What do we think that we know for sure that maybe just isn’t so? What do we think that we know about people who appear to be different from us, but which is based on misconceptions and outright lies that we have heard, and which maybe just isn’t so?
Just as there would have been in ancient Jerusalem and Egypt, so people today continue to be suspicious of those who come from other countries and cultures, who speak other languages and practice other religions. We don’t always understand them. We don’t know them. And, instead of welcoming them and getting to know them as individuals and as families, there are far too many people who think they know for sure that these people are dangerous, a threat to them and to the way of life to which they are accustomed: more things that we think we know for sure, that simply may not be true.
But we also display our ignorance of others, and ignorance that leads to fear, even toward people who live in our own community. Some in our suburbs avoid coming into our central cities, supposedly “knowing” that they are dangerous. Members of majority groups – whether racial or ethnic or religious or any other majority – keep their distance from and hold to negative views about various minorities; and members of the minorities hold to the same sort of ignorant biases against those in the majority. Those living in affluent neighborhoods cling to negative stereotypes about those living in economically distressed parts of town; and those who are struggling cling to similar stereotypes about those who are financially better-off, both groups responding to the other out of ignorance. “What gets you into trouble is not what you don’t know, but what you think you know for sure that just ain’t so.”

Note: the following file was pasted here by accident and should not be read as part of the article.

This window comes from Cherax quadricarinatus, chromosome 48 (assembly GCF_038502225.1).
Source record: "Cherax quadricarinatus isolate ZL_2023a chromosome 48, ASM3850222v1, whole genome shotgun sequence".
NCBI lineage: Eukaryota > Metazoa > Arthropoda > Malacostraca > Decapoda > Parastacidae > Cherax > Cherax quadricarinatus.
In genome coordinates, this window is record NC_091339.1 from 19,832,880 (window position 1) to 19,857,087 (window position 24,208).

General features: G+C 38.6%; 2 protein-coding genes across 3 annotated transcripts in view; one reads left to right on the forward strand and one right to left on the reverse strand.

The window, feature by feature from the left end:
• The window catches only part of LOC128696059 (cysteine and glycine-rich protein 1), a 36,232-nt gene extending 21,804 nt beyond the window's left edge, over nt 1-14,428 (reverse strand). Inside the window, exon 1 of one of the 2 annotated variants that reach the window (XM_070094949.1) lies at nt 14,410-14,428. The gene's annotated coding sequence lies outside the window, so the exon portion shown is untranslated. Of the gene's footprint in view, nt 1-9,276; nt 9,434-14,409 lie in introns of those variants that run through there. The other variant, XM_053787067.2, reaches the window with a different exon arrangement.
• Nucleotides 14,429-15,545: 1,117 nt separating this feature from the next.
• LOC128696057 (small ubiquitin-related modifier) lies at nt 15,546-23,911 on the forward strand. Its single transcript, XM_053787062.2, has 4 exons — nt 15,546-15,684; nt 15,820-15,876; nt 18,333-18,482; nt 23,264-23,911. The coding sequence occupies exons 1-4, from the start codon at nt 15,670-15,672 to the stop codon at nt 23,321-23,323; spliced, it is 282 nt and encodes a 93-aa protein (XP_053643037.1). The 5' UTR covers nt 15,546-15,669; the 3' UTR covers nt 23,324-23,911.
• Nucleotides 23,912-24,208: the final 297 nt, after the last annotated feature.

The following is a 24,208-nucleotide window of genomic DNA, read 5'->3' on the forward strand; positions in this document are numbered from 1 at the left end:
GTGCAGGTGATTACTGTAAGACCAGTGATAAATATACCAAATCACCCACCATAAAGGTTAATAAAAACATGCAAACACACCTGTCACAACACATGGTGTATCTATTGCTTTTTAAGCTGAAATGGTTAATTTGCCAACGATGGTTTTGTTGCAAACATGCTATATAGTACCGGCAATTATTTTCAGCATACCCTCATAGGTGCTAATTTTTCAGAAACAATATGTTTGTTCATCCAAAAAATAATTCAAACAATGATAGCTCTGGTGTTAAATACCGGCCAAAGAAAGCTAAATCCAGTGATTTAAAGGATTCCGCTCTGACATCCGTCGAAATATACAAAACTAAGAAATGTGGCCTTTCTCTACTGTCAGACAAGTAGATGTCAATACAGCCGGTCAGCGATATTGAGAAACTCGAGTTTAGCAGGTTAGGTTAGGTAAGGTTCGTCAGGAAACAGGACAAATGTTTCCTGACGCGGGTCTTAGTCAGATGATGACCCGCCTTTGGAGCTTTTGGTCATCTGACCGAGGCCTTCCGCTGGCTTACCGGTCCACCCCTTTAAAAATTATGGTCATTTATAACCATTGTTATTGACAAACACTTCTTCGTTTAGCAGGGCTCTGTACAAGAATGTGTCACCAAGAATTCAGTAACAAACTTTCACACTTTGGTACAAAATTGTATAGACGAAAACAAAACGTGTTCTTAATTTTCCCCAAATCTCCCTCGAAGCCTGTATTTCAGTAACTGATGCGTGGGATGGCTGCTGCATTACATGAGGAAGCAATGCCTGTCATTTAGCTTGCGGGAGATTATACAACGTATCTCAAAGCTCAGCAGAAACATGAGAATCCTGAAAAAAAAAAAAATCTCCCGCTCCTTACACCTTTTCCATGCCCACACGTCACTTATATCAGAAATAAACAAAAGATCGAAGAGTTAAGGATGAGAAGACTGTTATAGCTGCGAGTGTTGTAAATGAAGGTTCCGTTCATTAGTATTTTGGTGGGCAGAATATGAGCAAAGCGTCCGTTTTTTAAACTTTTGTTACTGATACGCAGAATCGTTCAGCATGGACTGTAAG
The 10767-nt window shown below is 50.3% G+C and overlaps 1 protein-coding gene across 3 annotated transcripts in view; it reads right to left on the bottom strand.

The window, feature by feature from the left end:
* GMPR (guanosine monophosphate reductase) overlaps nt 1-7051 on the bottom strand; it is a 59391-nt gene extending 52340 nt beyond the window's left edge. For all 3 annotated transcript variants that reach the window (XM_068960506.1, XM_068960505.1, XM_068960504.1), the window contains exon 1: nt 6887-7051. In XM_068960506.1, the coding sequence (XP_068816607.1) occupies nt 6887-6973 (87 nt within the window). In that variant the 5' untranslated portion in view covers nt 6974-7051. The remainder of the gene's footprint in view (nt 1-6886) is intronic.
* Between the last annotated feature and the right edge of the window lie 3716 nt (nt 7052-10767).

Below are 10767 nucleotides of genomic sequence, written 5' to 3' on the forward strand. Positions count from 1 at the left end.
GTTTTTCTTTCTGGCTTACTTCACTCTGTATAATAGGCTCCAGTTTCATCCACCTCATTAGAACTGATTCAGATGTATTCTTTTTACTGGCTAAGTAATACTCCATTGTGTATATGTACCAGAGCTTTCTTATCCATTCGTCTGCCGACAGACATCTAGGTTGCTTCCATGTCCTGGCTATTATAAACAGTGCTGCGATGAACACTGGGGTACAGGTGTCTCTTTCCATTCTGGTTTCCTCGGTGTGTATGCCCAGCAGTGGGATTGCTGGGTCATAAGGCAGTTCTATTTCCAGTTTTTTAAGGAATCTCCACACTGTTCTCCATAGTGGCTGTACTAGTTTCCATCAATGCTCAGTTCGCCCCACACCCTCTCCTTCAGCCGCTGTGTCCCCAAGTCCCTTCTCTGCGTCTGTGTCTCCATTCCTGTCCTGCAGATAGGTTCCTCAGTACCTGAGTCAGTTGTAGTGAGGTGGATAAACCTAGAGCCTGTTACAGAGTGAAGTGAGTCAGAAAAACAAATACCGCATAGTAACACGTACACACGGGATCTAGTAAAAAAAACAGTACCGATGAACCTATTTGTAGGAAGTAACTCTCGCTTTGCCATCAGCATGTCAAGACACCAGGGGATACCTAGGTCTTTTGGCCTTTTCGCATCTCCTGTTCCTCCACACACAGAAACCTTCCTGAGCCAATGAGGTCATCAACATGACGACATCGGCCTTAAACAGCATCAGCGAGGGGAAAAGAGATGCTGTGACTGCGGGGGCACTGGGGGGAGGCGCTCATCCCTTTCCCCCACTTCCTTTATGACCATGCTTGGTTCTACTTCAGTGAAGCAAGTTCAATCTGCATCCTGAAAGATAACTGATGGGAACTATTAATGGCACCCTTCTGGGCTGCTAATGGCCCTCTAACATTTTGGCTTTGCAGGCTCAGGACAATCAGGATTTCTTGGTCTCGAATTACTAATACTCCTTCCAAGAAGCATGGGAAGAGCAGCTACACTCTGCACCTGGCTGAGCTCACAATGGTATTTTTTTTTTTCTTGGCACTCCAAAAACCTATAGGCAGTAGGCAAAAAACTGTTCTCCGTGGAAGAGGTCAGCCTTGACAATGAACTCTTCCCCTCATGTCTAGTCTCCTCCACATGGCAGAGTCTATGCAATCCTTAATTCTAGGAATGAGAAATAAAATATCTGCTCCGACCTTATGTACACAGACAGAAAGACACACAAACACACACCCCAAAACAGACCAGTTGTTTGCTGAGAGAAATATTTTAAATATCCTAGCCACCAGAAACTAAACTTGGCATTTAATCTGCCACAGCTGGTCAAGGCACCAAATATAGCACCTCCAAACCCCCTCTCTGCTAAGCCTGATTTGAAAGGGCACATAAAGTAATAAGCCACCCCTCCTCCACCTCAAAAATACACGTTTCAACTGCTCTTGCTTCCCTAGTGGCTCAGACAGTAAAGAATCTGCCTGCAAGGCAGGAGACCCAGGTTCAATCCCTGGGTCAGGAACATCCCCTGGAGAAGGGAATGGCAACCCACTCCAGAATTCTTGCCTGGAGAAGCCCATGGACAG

Today’s first reading begins with an overriding theme of our liturgy this time of year: light breaking into darkness: “Arise, shine; for your light has come, and the glory of the Lord has risen upon you. For darkness shall cover the earth, and thick darkness the peoples; but the Lord will arise upon you, and his glory will appear over you.” This might just be a good time for us to resolve to make a concerted effort this year to open ourselves up to God’s light, to allow that light to shine in our darkness, to go out to those whom we don’t really know, to those whom we might even fear, to get to know them, and maybe even come to see in them the face of Christ: the one who has come to be the light of the world.